Should You Include a Cover Letter if it's Not Required?

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Do you really need a cover letter if a company doesn't ask for one? Composing a lot of cover letters during a job search can be very challenging for job seekers.

It's time-consuming to write a letter specifically for every job for which you apply. So, it's not surprising that applicants often ask if they need to include a cover letter when it is not explicitly required by an employer.

The short answer is that yes, you should almost always submit a cover letter, even if it is not required.

However, there are a few exceptions. Read below for more information.

Do You a Need Cover Letter if the Employer Doesn't Ask for One? Yes!

The simplest answer is yes, if you really want the job. A well written cover letter gives you a chance to sell yourself to the employer in a narrative format, and explain why you are an ideal candidate. In a good cover letter, you can highlight your strongest qualifications.

An effective, customized cover letter will make it clear that you are highly interested in the job, and that you want the job enough to take the time to write a cover letter. 

A cover letter also gives you an opportunity to include information and explanations that your resume does not allow. For example, if you are applying from a distance, your cover letter will enable you to present a rationale for relocation and/or to mention that you will be in the area shortly for a possible interview.

 Gaps in employment with reasonable explanations can also be addressed in your letter. 

A cover letter is also a great place to provide specific examples that prove you have the skills and experience listed in your resume.

Employers often expect to receive cover letters even though they didn't actually list letters as a requirement in their job advertisements.

Candidates who don't take the time to compose a letter are often viewed as less motivated for the job. In many cases, employers won't even look at a job application that doesn't contain a cover letter or letter of interest.

For all these reasons, writing a good cover letter can help impress an employer, and get you an interview.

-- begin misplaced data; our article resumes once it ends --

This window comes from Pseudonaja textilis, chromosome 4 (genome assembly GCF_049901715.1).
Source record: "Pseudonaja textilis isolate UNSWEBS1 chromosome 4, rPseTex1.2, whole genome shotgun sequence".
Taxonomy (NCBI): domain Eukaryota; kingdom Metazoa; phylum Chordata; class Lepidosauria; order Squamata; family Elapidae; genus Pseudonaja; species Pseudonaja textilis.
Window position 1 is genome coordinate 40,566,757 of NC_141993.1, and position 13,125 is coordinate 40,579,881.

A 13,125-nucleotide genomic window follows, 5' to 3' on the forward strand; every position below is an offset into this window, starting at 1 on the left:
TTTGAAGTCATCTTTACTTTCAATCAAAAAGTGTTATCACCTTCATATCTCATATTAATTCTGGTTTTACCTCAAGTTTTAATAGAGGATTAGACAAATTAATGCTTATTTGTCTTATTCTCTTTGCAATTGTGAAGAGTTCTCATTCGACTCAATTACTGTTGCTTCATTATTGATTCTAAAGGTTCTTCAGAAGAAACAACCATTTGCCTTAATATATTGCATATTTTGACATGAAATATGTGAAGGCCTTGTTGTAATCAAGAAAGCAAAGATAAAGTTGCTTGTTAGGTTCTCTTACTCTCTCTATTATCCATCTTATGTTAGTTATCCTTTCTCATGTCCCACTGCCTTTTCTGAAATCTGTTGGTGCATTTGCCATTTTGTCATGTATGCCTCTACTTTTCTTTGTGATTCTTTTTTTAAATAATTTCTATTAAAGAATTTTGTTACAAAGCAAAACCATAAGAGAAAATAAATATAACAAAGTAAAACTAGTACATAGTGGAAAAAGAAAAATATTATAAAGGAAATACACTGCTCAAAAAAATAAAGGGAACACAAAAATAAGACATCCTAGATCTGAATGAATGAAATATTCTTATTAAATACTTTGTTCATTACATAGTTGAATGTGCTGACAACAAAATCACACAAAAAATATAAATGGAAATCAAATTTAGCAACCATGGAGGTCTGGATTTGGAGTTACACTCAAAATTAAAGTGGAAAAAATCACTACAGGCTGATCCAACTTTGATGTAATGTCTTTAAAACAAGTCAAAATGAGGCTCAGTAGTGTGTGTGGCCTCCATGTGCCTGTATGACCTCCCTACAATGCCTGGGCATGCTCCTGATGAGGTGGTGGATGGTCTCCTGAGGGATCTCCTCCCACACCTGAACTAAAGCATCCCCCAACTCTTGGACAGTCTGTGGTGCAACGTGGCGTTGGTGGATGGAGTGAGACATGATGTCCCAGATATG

When Not to Include a Cover Letter

No letter may be better than a poorly written one. A well composed cover letter serves as a sample of your writing ability but, unfortunately, the opposite is also true. If you don't have time to write a strong cover letter that pitches your skills for the job, don't bother to write one at all.

Likewise, if the job application instructs that you should not include a cover letter, then it's definitely best to follow directions so as not to annoy your potential employer.

Also, if the company asks you to submit your application through an online platform, and there is no place for you to submit a cover letter or additional materials, do not worry about it.

Tips for Writing a Cover Letter When It’s Not Required

  • Write a targeted cover letter. As mentioned above, you want to write a strong cover letter, especially when it is not required. Be sure to write a targeted letter – this is a cover letter written with the job listing in mind. Focus on your skills and abilities that make you a strong fit for the specific job.
  • Keep it short. Some job seekers are concerned about burdening busy recruiters with letters when they are not asked for. Make sure that your letters are concise (no more than one page with 3-5 paragraphs) and that every statement conveys something significant about your candidacy.
  • Go beyond the resume. Avoid simply repeating your resume. Provide examples not listed in your resume, and/or expand upon things mentioned only briefly in your resume. The cover letter should serve a distinct purpose in your application.
  • Edit, edit, edit. Errors in your cover letter can hurt your chances of getting an interview. Be sure to thoroughly read through your letter before submitting it. Consider asking a friend or family member to read through your letter as well, checking for typos and confusing language.

Read MoreHow Long Should Your Cover Letter Be?

 | Cover Letter Examples and Tips | Targeted Cover Letters